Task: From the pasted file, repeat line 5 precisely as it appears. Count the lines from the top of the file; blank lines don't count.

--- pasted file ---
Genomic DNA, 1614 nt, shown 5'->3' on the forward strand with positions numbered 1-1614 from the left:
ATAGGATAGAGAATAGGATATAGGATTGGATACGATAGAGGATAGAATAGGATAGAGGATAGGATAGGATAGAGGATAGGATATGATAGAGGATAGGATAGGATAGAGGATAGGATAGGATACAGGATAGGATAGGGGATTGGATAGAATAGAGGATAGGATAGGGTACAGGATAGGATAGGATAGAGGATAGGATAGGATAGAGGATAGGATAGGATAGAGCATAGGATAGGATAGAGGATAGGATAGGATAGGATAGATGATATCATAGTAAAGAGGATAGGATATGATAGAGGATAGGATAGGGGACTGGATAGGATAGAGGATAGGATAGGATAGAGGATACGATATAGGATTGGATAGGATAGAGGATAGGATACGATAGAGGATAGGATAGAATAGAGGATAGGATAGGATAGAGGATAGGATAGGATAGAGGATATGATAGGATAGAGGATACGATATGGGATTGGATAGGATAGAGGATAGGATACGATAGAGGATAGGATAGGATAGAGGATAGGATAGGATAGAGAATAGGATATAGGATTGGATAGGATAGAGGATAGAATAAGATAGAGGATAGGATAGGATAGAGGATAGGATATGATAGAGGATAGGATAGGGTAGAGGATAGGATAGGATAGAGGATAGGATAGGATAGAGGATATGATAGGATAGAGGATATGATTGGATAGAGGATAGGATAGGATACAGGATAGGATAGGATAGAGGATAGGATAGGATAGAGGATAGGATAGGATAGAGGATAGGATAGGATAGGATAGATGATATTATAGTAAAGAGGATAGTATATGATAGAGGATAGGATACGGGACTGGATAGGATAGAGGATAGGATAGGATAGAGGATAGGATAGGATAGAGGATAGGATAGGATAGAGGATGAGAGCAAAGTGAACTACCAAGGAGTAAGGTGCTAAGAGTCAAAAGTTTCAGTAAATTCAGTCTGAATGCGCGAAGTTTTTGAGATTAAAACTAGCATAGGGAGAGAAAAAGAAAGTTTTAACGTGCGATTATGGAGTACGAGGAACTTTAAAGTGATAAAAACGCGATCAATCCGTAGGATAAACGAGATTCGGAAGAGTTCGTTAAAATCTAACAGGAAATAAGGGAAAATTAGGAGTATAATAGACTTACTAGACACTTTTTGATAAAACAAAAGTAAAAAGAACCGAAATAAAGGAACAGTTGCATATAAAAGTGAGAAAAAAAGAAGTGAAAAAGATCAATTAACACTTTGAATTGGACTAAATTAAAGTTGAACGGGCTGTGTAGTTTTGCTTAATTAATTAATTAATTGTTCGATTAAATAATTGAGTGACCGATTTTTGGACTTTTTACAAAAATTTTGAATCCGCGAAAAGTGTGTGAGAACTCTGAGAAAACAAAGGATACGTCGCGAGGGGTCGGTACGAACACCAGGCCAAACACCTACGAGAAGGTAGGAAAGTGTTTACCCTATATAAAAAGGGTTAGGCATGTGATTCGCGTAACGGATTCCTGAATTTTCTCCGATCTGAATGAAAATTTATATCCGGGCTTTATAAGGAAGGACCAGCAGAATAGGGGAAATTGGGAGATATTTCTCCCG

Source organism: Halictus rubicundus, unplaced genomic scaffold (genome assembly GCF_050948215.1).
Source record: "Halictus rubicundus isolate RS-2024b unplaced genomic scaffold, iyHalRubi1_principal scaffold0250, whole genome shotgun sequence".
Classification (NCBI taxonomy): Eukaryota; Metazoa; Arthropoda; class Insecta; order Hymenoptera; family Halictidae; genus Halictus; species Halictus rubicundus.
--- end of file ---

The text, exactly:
Classification (NCBI taxonomy): Eukaryota; Metazoa; Arthropoda; class Insecta; order Hymenoptera; family Halictidae; genus Halictus; species Halictus rubicundus.